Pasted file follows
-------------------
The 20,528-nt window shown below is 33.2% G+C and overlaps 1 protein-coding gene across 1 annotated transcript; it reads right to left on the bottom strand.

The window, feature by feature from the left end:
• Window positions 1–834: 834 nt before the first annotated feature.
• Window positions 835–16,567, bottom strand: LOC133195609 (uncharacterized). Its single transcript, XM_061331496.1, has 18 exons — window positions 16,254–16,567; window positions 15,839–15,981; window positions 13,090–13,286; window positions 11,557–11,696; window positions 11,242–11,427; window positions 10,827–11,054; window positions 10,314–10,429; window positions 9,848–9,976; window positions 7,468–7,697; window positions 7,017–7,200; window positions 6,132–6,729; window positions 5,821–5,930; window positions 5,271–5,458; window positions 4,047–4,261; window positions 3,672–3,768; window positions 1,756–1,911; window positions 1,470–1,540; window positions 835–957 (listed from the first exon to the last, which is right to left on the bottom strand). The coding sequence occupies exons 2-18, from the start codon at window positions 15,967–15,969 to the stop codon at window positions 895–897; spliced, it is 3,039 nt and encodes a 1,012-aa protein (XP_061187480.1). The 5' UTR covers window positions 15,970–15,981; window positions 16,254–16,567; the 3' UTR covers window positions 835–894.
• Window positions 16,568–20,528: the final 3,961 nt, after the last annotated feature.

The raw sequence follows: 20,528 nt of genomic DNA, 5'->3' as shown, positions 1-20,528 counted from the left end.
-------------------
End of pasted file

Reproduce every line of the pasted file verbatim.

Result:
The 20,528-nt window shown below is 33.2% G+C and overlaps 1 protein-coding gene across 1 annotated transcript; it reads right to left on the bottom strand.

The window, feature by feature from the left end:
• Window positions 1–834: 834 nt before the first annotated feature.
• Window positions 835–16,567, bottom strand: LOC133195609 (uncharacterized). Its single transcript, XM_061331496.1, has 18 exons — window positions 16,254–16,567; window positions 15,839–15,981; window positions 13,090–13,286; window positions 11,557–11,696; window positions 11,242–11,427; window positions 10,827–11,054; window positions 10,314–10,429; window positions 9,848–9,976; window positions 7,468–7,697; window positions 7,017–7,200; window positions 6,132–6,729; window positions 5,821–5,930; window positions 5,271–5,458; window positions 4,047–4,261; window positions 3,672–3,768; window positions 1,756–1,911; window positions 1,470–1,540; window positions 835–957 (listed from the first exon to the last, which is right to left on the bottom strand). The coding sequence occupies exons 2-18, from the start codon at window positions 15,967–15,969 to the stop codon at window positions 895–897; spliced, it is 3,039 nt and encodes a 1,012-aa protein (XP_061187480.1). The 5' UTR covers window positions 15,970–15,981; window positions 16,254–16,567; the 3' UTR covers window positions 835–894.
• Window positions 16,568–20,528: the final 3,961 nt, after the last annotated feature.

The raw sequence follows: 20,528 nt of genomic DNA, 5'->3' as shown, positions 1-20,528 counted from the left end.